More than anything, my students crave the assurance that some semblance of our routines will continue. Will we have read aloud? Yes! I can do that with Screencastify. Will we do Poetry Friday? Yes! We can find poems online (especially at The Poem Farm) and share them with Flipgrid. Will we have morning announcements (my Social Justice Club wrote the features for Women's History Month)? Yes! I have access to the doc with the Women's History features and I can share them with Screencastify or FlipGrid. Word of the Day? Yes! Birthday ritual (singing in 7 languages) for the two who will have birthdays? Yes!

On Monday, we will receive direction from Central Office and begin working on the nuts and bolts of how to make Distance Learning happen. No matter what, I'll work to keep our routines intact.

Thursday, March 12, 2020

Poetry Friday -- Uncertainty

photo via Unsplash

Twenty Questions in Three Voices With No Answers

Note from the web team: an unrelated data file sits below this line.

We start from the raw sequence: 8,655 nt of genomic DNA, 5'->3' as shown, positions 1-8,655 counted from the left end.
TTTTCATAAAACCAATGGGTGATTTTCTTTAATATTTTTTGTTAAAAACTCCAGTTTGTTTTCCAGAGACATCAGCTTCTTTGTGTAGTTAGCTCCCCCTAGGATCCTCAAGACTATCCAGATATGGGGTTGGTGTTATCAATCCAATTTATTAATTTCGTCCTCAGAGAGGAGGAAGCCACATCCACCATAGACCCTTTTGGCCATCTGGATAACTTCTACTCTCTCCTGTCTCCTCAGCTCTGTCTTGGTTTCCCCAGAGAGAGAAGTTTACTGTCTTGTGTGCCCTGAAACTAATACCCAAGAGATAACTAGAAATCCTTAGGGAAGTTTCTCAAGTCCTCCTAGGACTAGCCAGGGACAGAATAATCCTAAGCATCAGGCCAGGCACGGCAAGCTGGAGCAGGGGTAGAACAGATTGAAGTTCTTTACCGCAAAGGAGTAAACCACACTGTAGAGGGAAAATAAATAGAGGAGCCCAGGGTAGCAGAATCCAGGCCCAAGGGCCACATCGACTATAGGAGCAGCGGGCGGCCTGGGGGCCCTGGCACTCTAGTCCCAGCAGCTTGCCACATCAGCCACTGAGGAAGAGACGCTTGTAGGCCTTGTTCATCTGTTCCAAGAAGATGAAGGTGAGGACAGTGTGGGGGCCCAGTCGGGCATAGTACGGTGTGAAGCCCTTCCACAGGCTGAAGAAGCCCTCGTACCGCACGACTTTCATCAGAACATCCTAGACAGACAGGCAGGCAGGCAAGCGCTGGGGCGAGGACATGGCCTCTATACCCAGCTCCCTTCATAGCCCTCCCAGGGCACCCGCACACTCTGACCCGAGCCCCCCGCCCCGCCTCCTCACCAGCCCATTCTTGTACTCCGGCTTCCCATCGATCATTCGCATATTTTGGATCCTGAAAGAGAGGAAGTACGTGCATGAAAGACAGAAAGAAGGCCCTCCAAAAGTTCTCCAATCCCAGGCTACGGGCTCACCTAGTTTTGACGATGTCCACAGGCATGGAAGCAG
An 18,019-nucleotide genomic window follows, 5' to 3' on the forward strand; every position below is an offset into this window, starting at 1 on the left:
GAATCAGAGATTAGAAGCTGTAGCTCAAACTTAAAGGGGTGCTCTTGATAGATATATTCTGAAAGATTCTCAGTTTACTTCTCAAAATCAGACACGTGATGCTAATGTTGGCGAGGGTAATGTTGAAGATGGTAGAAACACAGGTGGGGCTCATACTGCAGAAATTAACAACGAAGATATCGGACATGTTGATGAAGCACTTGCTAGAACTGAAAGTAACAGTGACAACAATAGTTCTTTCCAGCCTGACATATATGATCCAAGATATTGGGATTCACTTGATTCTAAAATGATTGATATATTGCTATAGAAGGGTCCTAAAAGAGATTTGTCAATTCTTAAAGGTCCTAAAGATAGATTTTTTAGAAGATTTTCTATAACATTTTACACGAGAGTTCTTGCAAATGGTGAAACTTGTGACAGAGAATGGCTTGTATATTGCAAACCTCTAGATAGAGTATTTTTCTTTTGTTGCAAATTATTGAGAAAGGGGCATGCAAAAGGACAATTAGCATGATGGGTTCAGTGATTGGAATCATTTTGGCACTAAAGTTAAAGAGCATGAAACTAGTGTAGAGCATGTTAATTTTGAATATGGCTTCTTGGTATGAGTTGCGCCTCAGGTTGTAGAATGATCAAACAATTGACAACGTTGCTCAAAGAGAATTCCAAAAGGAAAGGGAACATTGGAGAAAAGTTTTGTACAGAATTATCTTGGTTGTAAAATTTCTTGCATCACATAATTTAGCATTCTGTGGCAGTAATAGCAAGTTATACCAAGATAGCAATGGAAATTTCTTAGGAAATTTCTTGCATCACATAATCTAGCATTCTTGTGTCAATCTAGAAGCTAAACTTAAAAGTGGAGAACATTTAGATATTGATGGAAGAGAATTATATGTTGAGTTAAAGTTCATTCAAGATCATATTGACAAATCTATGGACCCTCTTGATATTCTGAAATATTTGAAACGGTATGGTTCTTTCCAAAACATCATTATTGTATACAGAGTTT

Can I sleep in every day?
Can I play video games all day?
Who will take care of me?

How will I feed my children?
Who will care for them?
What if I lose my job?

Who will feed and care for my students?
How will we fill this gap in their learning?
How can we help?

Why are they taking away all the fun things?
How come we can't have our carnival?
Why is this happening?

How will I feed my children?
Who will care for them?
What if I lose my job?

How will we fill this gap in their learning?
Will testing season be cancelled?
How can we help?
How can we help?
How can we help?

©Mary Lee Hahn, 2020

At this point, I know as much as you do. Ohio schools are closed for three weeks starting Monday. It will be relatively easy for me -- no child care, internet access, lots of books to read, a garden to tend, a sorely neglected house to clean, art supplies, writer's notebook, April Poetry Month project to concoct. But for our families...

There's nothing we can do right now except wait and see. Will we be required to provide distance learning? Will our students have the support to do any of the activities we send home? How will our free/reduced lunch children be fed? How can we help?

I've missed the Poetry Friday community for the past few weeks. I cleared the last of my big hurdles this week with the publishing of the Casting for Recovery Ohio online auction. Check it out and bid, if you're so moved!

This week's Poetry Friday Roundup is at Radio, Rhythm & Rhyme. Thanks, Matt! And good luck with Madness!Poetry.